On a recent Wednesday, when Cohen was performing at Joe’s Pub, Matt Rogers, who also works with Koperski, substituted for her, asking the Club Cumming crowd stuffed into its long hallway of a space: “Any straight people in the audience?” When a few women shouted, he responded wryly: “No, this is like 1912. Women don’t count.” Then the room went quiet. “If you’re a straight, that’s O.K.,” he said. “Some of my best friends are straight.”

He delivered a velvety-voiced, soulful breakup tune about his love for Disney World that is the funniest tribute to Orlando since “The Book of Mormon.” His songs lean on a strong premise with a twist, but end not with a hard joke, but on a delicate emotional note.

At the same show, Marcia Belsky, who has written a musical version of “The Handmaid’s Tale” set in 2028 Brooklyn, sang about how annoying it is when rich people get really into nature. “Don’t stress because deep down we’re all animals,” she sang, describing a dialogue with a wealthy man. “Yes, but you’re an animal who owns a yacht.”

Take away the music, and these songs could be turned into stand-up bits, though not as funny. When the joke leans on an exaggerated reaction to the ordinary, it helps to have some dramatic notes to belt out.

Musical comedy may be even more popular among artists who work online since comic songs tend to go viral faster than jokes told at a microphone, which may be why musical segments Leslie Jones’s tribute to the Upper East Side last week are as integral to the mix of sketches on “Saturday Night Live” as ever. It’s also why so many musical comedians work online. Demi Adejuyigbe, an inventive writer for “The Late Late Show With James Corden,” posts pop-culture spoofs, including a spot-on Childish Gambino and an annual and increasingly elaborate re-edit of the Earth, Wind & Fire song “September.”

But the artist who captures the low-rent spirit of early Bo Burnham videos best is Matt Buechele, who has a gift for spotting and lampooning musical clichés in only a few seconds at his keyboard. His impressions reflect a perceptive ear, whether for that moment in a musical right before the romantic couple break out into song or how movies remix their hit song for the end credits.

Improv comedy has not been immune to this trend. Baby Wants Candy, a musical juggernaut that started in the late 1990s, now has permanent shows in Los Angeles, Chicago and New York. Its alumni have also started their own companies, including North Coast, a hip-hop improv troupe that mounts a “Hamilton”-inspired show called “Anybody” at Caveat that tells the story of a historical figure. But the most impressive improvised musical I have seen is “Your Love, Our Musical,” also at Caveat, a double act in which Rebecca Vigil and Evan Kaufman interview a couple from the audience and turn their romantic origin story into a fluidly structured, tuneful show.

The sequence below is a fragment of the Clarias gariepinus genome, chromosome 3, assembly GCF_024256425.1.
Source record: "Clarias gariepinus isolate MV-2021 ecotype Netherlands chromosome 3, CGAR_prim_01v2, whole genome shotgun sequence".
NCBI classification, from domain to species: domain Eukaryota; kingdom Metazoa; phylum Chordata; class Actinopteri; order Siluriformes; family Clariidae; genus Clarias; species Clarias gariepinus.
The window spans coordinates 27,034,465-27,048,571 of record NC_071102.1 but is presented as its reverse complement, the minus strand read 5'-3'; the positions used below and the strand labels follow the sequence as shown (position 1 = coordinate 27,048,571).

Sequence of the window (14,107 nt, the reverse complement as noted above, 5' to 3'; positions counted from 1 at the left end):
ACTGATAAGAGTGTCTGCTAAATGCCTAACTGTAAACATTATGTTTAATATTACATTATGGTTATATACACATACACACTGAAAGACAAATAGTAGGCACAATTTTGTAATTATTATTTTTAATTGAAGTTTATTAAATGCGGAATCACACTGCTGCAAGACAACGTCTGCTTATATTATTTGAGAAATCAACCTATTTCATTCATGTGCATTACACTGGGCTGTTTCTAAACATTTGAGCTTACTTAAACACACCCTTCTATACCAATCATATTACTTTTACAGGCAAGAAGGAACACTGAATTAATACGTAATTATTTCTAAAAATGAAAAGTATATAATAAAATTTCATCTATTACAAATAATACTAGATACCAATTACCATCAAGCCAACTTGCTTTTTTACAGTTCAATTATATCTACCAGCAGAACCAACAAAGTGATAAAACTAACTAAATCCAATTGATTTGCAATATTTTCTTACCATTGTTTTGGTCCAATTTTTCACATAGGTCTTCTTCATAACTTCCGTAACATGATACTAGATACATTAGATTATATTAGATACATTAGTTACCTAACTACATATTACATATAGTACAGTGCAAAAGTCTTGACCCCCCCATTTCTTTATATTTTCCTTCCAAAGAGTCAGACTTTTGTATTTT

On the night I attended, the artists were lucky enough to find a couple who met at a rationalist association and began a polyamorous relationship. And yet, as fertile material as this may be, part of the reason crowds roar at these shows is undeniably the perceived level of difficulty. If you think improvising an entire show seems like a magic trick, doing it with a full band and jokes that rhyme is like making the Statue of Liberty disappear.

See Them Live

BABY WANTS CANDY shows run at Upright Citizens Brigade theaters in New York and Los Angeles, and at Second City in Chicago. (

CATHERINE COHEN will be at the Bell House in Brooklyn on Saturday. ( She also serves as host of the weekly stand-up show at Club Cumming in the East Village. (

CAVEAT on the Lower East Side is home to “Anybody” on Feb. 8 and “Your Love, Our Musical” on Feb. 14. (

DON’T TELL MAMA in Times Square holds a weekly comedy show on Fridays. (

ZIWE FUMUDOH’S ‘POP SHOW’ plays Union Hall in Brooklyn on Feb. 16. (

LARRY OWENS will also appear at the Bell House show on Saturday. He is also scheduled to appear at the Blue Heaven comedy festival in Philadelphia this weekend; at Sid Gold’s Request Room in Chelsea on Feb. 16; and with his regular show, “Decolonize Your Mind,” at Union Hall in Brooklyn on March 6. (

MATT ROGERS has also served as host of Club Cumming’s weekly stand-up. (